the mesas and plateaus farther away from the mountains, but not lower than the flood-plain of the river.
I have endeavored above to explain the relation of the valleys of the Uinta Mountains to the stratigraphy, or structural geology, of the region, and, further, to state the conclusion reached, that the drainage was established antecedent to the corrugation or displacement of the beds by faulting and folding. I propose to call such valleys, including the orders and varieties before mentioned, antecedent valleys.
In other parts of the mountain-region of the West, valleys are found having directions dependent on corrugation. I propose to call these consequent valleys. Such valleys have been observed only in limited areas, and have not been thoroughly studied, and I omit further discussion of them.
In many cases, there can be no doubt that the present courses of the streams were determined by conditions not found in the rocks through which the channels are now carved, but that the beds in which the streams had their origin, when the district last appeared above the level of the sea, have been swept away. I propose to call such superimposed valleys. Thus the valleys under consideration, if classified on the basis of their relation to the rocks in which they originated, would be called consequent valleys; but, if classified on the basis of their relation to the rocks in which they are now found, would be called superimposed valleys.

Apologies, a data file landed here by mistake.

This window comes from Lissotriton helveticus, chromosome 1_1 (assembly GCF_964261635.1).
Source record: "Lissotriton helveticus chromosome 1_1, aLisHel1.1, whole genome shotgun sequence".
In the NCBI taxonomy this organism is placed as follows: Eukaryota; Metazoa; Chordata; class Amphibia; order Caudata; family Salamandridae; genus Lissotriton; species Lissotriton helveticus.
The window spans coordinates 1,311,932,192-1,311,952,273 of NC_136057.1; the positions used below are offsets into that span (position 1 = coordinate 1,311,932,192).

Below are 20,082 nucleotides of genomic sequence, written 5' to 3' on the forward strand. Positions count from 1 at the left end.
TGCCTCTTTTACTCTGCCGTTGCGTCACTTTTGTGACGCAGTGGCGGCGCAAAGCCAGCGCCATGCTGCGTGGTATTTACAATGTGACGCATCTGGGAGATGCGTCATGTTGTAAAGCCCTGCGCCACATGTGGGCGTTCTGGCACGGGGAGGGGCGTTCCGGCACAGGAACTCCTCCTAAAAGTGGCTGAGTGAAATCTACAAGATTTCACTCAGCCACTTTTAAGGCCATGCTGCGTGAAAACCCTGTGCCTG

|THE FORM OF LIGHTNING-RODS.|
THE season when the attention of the public will be directed to protection from lightning is now approaching, and it is of the utmost importance that correct views in regard to the construction and erection of lightning-rods should prevail. We have in this country a class of men who have devoted themselves to the business of making money out of the fears which thunder and lightning inspire, and it unfortunately happens that the majority of these men care more for the money which they obtain than for the actual protection which they afford to their customers. To them, complicated arrangements, that can be defended with any show of reason, are a most important matter, for, on the ground of greater cost and efficiency, a more liberal harvest is obtained. In this connection there has been no more fertile source of imposition than the fallacy that lightning travels only on the surface of metallic conductors, for it has led to the construction of lightning-rods of which the cross-sections are stars, tubes, and all sorts of complicated devices. A recent note in The Popular Sci-